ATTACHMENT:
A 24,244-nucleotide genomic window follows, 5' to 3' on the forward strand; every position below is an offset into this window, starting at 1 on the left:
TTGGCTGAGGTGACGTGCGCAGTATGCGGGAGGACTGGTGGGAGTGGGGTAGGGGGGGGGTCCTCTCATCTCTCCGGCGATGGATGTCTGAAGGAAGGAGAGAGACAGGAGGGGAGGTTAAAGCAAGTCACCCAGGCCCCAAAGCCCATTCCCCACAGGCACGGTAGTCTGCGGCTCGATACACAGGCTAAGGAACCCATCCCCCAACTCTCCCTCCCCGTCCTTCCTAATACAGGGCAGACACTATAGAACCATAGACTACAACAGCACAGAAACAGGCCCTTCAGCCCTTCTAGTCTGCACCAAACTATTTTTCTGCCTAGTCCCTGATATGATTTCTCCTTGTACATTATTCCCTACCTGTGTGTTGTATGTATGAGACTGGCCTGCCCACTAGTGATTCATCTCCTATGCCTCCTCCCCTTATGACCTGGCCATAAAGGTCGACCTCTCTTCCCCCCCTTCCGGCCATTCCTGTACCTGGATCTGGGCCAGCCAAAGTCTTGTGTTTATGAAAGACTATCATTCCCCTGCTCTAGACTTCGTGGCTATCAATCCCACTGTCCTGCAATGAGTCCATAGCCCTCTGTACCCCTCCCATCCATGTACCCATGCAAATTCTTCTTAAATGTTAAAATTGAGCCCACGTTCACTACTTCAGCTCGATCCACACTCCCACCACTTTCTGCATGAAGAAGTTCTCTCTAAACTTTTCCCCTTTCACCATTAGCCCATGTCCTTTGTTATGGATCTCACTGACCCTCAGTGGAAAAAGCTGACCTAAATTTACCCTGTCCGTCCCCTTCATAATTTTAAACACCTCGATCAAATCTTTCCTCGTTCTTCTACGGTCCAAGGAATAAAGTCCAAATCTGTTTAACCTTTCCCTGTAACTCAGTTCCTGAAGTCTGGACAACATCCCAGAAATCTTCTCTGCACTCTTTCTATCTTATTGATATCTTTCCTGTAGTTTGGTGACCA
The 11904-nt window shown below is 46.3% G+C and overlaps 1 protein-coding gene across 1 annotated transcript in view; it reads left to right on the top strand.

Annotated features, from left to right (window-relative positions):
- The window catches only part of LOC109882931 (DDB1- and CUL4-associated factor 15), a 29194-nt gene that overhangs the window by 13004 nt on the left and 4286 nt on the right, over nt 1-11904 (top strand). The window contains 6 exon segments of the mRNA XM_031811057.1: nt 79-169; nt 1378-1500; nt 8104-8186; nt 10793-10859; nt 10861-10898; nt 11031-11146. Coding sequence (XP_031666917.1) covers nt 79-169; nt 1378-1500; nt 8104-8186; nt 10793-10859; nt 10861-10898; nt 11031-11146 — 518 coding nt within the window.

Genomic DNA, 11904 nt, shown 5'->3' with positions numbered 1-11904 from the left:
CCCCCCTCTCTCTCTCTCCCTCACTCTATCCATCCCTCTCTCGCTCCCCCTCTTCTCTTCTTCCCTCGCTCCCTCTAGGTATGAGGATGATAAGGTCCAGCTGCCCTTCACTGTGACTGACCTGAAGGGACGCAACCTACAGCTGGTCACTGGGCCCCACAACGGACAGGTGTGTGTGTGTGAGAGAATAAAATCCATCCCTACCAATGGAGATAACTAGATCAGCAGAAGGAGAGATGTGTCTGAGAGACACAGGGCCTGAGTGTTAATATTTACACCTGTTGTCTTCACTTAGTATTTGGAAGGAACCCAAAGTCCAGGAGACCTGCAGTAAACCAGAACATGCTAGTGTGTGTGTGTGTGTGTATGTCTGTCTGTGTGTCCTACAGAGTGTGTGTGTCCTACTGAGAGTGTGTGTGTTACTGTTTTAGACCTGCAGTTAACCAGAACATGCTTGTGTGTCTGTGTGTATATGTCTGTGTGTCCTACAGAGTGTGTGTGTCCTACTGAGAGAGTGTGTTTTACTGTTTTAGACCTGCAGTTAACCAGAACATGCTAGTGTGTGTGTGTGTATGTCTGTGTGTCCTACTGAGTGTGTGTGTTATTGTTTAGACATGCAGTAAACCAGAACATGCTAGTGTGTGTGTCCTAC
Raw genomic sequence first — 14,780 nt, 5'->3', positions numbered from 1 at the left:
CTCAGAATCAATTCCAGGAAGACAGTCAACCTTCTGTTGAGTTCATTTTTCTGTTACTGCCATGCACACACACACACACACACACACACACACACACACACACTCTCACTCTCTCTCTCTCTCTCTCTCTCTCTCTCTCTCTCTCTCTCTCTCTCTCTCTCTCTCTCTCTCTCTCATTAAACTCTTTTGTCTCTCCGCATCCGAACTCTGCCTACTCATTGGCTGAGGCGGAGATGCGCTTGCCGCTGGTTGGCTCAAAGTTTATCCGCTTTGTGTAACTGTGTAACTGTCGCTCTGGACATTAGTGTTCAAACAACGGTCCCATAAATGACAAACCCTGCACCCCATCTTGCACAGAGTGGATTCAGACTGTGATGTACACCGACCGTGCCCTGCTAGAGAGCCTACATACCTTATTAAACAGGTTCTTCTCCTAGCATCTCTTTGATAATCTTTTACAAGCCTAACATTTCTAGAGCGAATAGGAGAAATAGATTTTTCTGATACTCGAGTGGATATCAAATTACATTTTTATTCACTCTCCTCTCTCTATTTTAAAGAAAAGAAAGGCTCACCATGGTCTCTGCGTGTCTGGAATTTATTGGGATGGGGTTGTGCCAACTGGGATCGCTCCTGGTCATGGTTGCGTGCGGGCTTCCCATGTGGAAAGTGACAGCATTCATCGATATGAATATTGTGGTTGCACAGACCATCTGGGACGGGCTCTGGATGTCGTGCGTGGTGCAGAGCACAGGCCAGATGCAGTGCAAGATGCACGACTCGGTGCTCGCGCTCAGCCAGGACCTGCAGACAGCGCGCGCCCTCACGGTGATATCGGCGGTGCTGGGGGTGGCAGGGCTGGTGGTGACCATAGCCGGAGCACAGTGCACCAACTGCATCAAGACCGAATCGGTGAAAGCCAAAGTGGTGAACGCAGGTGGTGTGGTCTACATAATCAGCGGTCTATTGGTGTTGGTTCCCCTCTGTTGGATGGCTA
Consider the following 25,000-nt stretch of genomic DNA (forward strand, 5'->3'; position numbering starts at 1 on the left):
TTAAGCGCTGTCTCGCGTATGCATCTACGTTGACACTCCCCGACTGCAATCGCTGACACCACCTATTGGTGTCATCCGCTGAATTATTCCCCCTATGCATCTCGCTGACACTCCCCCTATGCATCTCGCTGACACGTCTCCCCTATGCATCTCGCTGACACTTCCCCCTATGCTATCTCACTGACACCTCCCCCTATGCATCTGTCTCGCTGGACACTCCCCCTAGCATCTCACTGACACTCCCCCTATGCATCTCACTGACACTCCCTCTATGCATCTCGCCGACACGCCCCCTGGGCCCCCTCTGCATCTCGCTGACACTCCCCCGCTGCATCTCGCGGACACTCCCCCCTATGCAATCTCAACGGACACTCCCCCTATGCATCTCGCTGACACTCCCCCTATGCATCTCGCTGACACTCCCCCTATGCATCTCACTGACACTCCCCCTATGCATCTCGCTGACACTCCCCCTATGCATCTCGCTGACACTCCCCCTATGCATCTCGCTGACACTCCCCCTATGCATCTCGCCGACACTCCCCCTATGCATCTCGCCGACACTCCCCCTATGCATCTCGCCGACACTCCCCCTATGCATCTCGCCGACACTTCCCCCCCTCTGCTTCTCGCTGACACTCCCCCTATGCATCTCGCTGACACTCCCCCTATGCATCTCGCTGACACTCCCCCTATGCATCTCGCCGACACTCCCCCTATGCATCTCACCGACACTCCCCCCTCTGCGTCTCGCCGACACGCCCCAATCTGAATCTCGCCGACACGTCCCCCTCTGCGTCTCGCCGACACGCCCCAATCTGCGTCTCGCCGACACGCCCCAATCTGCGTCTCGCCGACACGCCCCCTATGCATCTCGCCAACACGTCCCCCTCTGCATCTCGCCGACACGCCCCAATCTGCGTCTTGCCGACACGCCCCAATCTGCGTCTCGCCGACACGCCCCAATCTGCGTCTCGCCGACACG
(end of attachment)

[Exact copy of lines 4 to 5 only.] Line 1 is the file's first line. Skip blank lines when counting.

Annotated features, from left to right (window-relative positions):
- The window catches only part of LOC109882931 (DDB1- and CUL4-associated factor 15), a 29194-nt gene that overhangs the window by 13004 nt on the left and 4286 nt on the right, over nt 1-11904 (top strand). The window contains 6 exon segments of the mRNA XM_031811057.1: nt 79-169; nt 1378-1500; nt 8104-8186; nt 10793-10859; nt 10861-10898; nt 11031-11146. Coding sequence (XP_031666917.1) covers nt 79-169; nt 1378-1500; nt 8104-8186; nt 10793-10859; nt 10861-10898; nt 11031-11146 — 518 coding nt within the window.